Girish Mahajan (Editor)

Morden tube station

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Location  Morden
Accessible  Yes
2012  7.28 million
Opened  13 September 1926
Local authority  London Borough of Merton
Number of platforms  3
Managed by  London Underground
Fare zone  4
2013  7.70 million
Phone  +44 343 222 1234
Owner  London Underground
Architect  Charles Holden
Morden tube station
Address  London Rd, Morden SM4 5AZ, UK
Similar  London Underground, High Barnet tube station, South Wimbledon tube station, Edgware tube station, Kennington tube station

Morden is a London Underground station in Morden in the London Borough of Merton. The station is the southern terminus for the Northern line and is the most southerly station on the Underground network. The next station north is South Wimbledon. The station is located on London Road (A24), and is in Travelcard Zone 4. Nearby are Morden Hall Park, the Baitul Futuh Mosque and Morden Park.

Contents

The station was one of the first modernist designs produced for the London Underground by Charles Holden. Its opening in 1926 contributed to the rapid development of new suburbs in what was then a rural part of Surrey with the population of the parish increasing nine-fold in the decade 1921–1931.

History

In the period following the end of First World War, the Underground Electric Railways Company of London (UERL) began reviving a series of prewar plans for line extensions and improvements that had been postponed during the hostilities. Finance for the works was made possible by the government's Trade Facilities Act, 1921, which, as a means of alleviating unemployment, provided for the Treasury to underwrite the value of loans raised by companies for public works.

One of the projects that had been postponed was the Wimbledon and Sutton Railway (W&SR), a plan for a new surface line from Wimbledon to Sutton over which the UERL's District Railway had control. The UERL wished to maximise its use of the government's time-limited financial backing, and, in November 1922, presented bills to parliament to construct the W&SR in conjunction with an extension of the UERL's City and South London Railway (C&SLR) south from Clapham Common through Balham, Tooting and Merton.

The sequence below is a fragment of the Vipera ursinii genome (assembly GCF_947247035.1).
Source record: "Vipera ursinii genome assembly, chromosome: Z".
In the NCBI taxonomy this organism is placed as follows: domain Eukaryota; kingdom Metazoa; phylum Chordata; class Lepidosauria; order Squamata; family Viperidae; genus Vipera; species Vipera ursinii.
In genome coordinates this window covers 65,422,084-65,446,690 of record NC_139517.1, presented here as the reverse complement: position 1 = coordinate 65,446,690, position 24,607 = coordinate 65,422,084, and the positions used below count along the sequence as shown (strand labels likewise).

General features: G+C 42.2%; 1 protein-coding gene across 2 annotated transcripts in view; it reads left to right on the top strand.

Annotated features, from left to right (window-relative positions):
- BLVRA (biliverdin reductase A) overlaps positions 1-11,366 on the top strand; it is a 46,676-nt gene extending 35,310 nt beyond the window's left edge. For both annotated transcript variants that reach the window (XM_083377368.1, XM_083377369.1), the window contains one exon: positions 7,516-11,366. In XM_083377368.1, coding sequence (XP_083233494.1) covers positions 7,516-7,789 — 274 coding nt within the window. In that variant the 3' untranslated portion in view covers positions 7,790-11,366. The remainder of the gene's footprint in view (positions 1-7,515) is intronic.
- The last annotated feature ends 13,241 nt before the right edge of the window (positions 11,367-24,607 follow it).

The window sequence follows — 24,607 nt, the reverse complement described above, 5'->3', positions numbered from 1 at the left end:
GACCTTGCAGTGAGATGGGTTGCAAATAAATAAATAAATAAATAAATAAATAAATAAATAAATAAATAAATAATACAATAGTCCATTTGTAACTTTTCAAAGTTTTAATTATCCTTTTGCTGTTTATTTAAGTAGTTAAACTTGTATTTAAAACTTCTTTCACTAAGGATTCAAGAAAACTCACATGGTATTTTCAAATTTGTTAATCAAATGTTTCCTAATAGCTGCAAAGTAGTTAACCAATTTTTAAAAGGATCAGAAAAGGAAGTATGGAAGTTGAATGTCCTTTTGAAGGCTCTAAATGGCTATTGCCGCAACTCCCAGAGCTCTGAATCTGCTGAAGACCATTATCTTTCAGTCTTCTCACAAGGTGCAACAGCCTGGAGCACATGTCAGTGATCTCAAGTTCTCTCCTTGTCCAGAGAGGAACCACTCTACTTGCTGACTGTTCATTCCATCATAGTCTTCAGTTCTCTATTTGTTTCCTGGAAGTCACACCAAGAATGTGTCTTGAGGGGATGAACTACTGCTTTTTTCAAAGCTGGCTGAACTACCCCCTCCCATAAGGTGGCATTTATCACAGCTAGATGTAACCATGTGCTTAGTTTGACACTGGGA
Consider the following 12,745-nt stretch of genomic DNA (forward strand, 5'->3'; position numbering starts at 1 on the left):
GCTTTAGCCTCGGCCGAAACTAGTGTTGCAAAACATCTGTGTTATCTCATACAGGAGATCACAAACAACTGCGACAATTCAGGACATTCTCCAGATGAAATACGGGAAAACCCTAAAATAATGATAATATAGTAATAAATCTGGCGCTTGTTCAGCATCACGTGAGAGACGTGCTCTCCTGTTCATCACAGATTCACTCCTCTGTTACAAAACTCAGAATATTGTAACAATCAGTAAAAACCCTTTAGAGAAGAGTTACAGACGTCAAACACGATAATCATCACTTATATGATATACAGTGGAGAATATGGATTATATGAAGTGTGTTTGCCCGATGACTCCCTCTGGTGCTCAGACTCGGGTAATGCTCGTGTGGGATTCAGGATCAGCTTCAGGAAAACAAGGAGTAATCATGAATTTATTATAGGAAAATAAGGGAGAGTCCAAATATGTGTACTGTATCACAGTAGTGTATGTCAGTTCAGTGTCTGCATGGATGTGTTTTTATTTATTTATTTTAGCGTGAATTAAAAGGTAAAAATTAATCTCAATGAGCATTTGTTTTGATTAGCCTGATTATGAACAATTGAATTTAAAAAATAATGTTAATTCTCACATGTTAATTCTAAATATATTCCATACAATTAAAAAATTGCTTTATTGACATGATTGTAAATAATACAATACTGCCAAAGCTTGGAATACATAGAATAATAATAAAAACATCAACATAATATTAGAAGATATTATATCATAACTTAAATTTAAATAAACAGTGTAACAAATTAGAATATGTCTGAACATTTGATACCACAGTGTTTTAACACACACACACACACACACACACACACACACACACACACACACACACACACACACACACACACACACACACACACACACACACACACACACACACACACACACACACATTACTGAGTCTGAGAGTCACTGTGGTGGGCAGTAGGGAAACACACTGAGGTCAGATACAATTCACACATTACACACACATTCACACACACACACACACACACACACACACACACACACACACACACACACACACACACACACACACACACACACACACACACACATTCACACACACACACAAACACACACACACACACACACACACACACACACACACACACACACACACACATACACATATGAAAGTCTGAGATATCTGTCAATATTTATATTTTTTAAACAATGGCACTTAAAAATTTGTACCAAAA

The C&SLR would connect to the W&SR route south of Morden station and run trains to Sutton and the District Railway would run trains between Wimbledon and Sutton. Under these proposals, the station on the C&SLR extension would have been named "North Morden" and the station on the W&SR route would have been called "South Morden" (now Morden South). The proposals also included a depot at Morden for use by both District Railway and C&SLR trains.

The Southern Railway objected to this encroachment into its area of operation and the anticipated loss of its passenger traffic to the C&SLR's more direct route to central London. The UERL and SR reached an agreement in July 1923 that enabled the C&SLR to extend as far as Morden in exchange for the UERL giving up its rights over the W&SR route.

Once the station was opened, the UERL established Morden, the southernmost on the system, as the hub for numerous bus routes heading further into suburban south London and northern Surrey. These routes had a significant impact on the Southern Railway's main line operations in the area, with the SR estimating in 1928 that it had lost approximately four million passengers per year. The UERL though was able to demonstrate that its passenger numbers on its buses to Sutton station were actually more than double those for Morden. Across the road from the station, the UERL opened its own petrol station and garage where commuters with cars could leave their vehicles during the day. The opening of the C&SLR and the Wimbledon to Sutton line led to rapid construction of suburban housing throughout the area. The population of the parish of Morden, previously the most rural of the areas through which the lines passed, increased from 1,355 in 1921 to 12,618 in 1931 and 35,417 in 1951.

Station building